Saint Leo the Great, Pope and Doctor of the Church
“Thus it is that God, by loving us, restores us to His image, and, in order that He may find in us the form of His goodness, He gives us that whereby we ourselves too may do the work that He does, kindling that is the lamps of our minds, and inflaming us with the fire of His love, that we may love not only Himself, but also whatever He loves.” 
Pope St. Leo the Great lived in the 5th century. Little is known of his early life prior to his serving as a deacon in the Roman Church. As Pope, he enhanced the prestige and power of the papacy and increased its influence beyond Italy. Politically, he dissuaded Attila the Hun from invading Italy as well as helped victims when the Vandals looted Rome in 455. Theologically, he is remembered for issuing the Tome to Flavian. It was very influential at the Council of Chalcedon, the fourth ecumenical council, which addressed the dual nature of Christ. He was a proficient writer, composing 143 letters and over 96 sermons which add insight into the ecclesiastical practices of the time as well as speak in clear theological language. He was declared a Doctor of the Church in 1754 by Benedict XIV.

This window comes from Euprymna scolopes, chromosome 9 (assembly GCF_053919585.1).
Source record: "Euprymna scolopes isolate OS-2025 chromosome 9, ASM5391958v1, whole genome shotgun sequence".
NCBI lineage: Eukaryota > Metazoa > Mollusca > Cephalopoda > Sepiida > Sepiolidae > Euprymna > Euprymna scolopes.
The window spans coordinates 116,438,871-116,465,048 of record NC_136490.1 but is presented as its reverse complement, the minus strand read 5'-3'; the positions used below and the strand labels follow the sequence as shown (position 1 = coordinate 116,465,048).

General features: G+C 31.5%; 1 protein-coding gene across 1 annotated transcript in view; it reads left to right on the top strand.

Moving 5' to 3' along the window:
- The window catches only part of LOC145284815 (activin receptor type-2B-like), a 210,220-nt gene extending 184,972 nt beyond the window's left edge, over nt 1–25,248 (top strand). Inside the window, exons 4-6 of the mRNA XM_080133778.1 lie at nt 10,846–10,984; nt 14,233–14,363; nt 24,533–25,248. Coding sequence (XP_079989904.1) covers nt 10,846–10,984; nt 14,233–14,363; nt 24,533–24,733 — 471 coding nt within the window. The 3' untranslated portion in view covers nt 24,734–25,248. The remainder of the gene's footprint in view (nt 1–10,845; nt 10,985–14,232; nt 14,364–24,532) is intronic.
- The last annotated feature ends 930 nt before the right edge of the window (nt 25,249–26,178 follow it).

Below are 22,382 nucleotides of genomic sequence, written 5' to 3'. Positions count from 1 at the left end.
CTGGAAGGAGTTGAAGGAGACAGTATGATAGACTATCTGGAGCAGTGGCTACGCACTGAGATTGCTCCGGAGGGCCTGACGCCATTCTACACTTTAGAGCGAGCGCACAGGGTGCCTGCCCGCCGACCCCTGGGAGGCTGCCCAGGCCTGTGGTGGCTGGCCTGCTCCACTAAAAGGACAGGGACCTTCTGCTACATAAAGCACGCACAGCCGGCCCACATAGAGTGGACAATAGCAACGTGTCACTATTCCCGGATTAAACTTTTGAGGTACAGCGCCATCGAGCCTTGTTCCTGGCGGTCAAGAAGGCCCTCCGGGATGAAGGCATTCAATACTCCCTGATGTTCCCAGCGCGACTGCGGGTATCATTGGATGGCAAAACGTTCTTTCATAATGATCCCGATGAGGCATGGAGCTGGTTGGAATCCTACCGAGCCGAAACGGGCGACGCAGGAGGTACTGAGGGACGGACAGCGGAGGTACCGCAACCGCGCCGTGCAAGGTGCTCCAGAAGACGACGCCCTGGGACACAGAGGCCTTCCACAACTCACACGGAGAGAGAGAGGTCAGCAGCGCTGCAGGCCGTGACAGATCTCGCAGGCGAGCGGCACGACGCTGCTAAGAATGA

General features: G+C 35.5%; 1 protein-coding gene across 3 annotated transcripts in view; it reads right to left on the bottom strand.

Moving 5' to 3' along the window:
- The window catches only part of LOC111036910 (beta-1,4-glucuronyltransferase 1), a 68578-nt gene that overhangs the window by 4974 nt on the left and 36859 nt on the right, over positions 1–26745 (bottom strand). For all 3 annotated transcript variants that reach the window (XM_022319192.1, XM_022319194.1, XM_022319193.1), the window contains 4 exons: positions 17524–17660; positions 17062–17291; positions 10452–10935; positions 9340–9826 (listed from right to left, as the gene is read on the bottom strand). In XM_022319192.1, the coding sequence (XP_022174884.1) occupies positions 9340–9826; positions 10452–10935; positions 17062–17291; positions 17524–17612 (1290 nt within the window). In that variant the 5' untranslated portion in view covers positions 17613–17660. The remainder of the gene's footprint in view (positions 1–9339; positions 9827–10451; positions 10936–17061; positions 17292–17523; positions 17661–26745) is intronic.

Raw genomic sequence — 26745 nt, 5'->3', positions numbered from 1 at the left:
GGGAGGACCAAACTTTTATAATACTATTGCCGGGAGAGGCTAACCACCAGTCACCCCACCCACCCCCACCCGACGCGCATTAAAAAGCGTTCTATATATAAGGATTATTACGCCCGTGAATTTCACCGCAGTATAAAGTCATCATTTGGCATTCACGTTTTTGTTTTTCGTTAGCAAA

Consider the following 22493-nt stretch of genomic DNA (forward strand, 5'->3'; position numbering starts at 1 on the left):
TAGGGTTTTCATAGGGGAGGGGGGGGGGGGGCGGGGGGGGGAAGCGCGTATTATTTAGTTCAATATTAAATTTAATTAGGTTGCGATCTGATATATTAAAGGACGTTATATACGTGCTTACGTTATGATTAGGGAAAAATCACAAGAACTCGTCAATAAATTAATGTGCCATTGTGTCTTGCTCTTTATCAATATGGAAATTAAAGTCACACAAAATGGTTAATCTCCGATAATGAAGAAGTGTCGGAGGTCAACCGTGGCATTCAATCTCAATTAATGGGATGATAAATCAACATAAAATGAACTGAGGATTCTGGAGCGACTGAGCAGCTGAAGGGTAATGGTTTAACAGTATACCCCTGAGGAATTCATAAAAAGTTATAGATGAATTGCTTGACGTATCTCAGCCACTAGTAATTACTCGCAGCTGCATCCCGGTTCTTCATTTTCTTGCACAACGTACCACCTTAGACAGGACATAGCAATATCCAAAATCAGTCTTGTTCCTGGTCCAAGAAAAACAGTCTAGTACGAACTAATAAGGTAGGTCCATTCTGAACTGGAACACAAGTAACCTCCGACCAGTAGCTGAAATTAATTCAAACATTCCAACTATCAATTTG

Written by Sarah Ciotti
Reviewed by Fr. Hugh Feiss, OSB, STD
 St. Leo the Great, “Sermon XII,” in Nicene and Post-Nicene Fathes, ed. Phillip Schaff, 364, www.ccel.org.
 Catholicpedia: The Original Catholic Encyclopedia (1917) for iPhone, iPad, and iPod Touch. s.v. “Pope St. Leo I (the Great).”
 F.L. Cross and E.A. Livingstone, The Oxford Dictionary of the Christian Church (London: Oxford University Press, 1974), 812.
 Fr. Hugh Feiss, OSB, The Martyrology of the Monastery of the Ascension, 2008.